A mobile employee is any employee who works in more than one tax jurisdiction – within the U.S. or internationally – between the granting of an equity award and the time the equity award is taxable under local law.

Why are taxes for mobile employees so complicated?
The host country, state or locality where the mobile employee has worked in the past may have the right to tax the income from equity awards based on how much time the employee spent there.

The sophistication of tax authorities in certain jurisdictions is increasing significantly. A heightened focus on the taxation of equity compensation for mobile employees has the potential to generate audits for your company and your employees, causing high exposure to penalties and employee dissatisfaction.

What are the important things I should consider and communicate as they relate to mobile employees?

  • Employees may end up paying taxes in multiple locations. It is critical that you let your employees know that as they move from one tax jurisdiction to another, each dominion may have the right to tax employees on the income for the equity award.
  • Trailing tax liability. Employees may owe taxes in a jurisdiction where they no longer live or work.
  • Tax equalization. Will your company make an agreement with employees that they will pay no more tax than they would have paid had they remained in their home location? What components of the employees assignment will be tax equalized?
  • Payment of taxes in host location. Will employees be responsible for paying their own taxes in the host location?
  • Preparation of taxes. Will you offer employees assistance with tax return preparation?

What are some best practices when communicating about taxes to mobile employees?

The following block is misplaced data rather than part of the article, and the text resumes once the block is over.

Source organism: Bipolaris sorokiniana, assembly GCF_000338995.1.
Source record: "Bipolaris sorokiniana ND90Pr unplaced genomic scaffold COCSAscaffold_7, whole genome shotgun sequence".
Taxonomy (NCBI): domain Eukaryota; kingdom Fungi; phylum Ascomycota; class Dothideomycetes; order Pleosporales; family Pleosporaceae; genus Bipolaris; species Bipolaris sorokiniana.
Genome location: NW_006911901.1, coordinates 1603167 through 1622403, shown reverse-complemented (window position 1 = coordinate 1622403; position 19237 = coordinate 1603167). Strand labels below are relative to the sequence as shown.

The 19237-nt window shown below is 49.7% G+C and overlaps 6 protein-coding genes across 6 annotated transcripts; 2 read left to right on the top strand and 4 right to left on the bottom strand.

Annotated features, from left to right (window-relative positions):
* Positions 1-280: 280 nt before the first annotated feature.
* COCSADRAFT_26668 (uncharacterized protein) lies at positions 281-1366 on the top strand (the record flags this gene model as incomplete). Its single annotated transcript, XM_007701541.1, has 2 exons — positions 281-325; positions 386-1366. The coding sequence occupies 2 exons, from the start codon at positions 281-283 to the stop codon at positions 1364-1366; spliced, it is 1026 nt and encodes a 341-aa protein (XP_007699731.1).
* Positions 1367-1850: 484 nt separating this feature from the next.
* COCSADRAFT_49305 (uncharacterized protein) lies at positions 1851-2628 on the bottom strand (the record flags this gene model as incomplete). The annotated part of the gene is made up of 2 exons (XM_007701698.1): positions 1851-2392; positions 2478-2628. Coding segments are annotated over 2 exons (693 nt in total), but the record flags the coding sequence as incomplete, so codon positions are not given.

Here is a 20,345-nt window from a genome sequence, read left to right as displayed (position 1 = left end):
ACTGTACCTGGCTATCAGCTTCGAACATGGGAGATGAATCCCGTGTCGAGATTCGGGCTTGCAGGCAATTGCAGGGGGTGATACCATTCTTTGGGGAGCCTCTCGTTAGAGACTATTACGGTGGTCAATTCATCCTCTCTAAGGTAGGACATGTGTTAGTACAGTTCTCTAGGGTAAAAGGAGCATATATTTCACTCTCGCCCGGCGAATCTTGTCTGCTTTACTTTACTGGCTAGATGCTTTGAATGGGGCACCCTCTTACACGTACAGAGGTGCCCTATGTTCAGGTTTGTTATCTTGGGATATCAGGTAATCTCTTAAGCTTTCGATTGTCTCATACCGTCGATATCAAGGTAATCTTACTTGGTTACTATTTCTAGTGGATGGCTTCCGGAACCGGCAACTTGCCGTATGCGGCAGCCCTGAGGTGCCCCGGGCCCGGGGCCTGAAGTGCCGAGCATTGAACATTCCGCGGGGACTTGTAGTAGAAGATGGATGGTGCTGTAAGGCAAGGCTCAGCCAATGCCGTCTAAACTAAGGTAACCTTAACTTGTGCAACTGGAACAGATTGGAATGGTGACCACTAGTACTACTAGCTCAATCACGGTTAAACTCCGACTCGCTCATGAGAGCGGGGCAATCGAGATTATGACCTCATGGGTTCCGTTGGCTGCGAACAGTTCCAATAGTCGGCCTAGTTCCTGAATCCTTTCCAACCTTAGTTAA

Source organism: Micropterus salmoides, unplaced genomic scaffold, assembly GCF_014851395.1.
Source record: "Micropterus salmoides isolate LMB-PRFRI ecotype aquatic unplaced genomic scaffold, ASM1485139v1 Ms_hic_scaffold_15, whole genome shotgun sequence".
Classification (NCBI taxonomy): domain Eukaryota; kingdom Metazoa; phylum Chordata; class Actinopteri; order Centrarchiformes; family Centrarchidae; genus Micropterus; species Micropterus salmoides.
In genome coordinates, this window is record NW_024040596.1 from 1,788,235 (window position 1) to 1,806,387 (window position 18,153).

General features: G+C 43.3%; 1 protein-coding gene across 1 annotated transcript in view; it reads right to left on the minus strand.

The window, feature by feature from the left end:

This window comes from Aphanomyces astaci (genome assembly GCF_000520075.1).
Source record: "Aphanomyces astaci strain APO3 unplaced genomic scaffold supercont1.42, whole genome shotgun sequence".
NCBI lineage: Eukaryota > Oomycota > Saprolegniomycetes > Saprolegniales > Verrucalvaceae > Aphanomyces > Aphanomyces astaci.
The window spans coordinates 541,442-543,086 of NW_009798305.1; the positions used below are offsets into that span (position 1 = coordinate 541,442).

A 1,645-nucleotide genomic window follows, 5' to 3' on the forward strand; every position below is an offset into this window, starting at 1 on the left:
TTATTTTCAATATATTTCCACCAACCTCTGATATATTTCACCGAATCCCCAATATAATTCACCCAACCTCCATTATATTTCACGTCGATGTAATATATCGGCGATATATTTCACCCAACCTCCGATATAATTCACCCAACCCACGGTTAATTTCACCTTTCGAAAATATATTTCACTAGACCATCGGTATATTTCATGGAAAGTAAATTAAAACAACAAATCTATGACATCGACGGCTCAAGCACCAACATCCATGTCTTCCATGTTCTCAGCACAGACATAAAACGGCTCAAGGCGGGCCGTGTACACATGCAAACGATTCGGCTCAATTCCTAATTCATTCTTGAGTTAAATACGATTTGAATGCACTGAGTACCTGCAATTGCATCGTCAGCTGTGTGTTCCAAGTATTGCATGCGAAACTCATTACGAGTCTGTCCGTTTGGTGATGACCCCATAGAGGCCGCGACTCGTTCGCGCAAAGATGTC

• Communicate up front, preferably during the planning stages of an assignment. Set expectations up front to avoid confusion and conflict at a later date. Consider including a tax advisor in the conversation, and have a matrix of tax implications and actual examples available during the discussion.
  • Communicate frequently. At a minimum, you should communicate with your mobile employees at the time of relocation and at the grant, vest and exercise dates. Include important tax information in the grant notice and agreement. Remind employees that they should fully understand their unique situation and how it may impact their trade at the time of exercise.
  • Understand your tools. Take full advantage of the resources you have available to communicate to your employees. In-person meetings are most effective when feasible, but also reinforce and deliver messages on your equity administration websites on your grant notices and transaction advices.
  • Lean on your vendors, consultants and service providers. Partnering with your administration vendor can help automate communications and provide real-time access to potential tax scenarios.
Taxes for mobile employees can be overwhelming, for you and your employees. But with proper planning and clear, frequent communications, you and your employees can avoid unnecessary complications.
Sheila Frierson, CEP, oversees employee stock plan services relationship managers in multiple Computershare offices across the nation.​​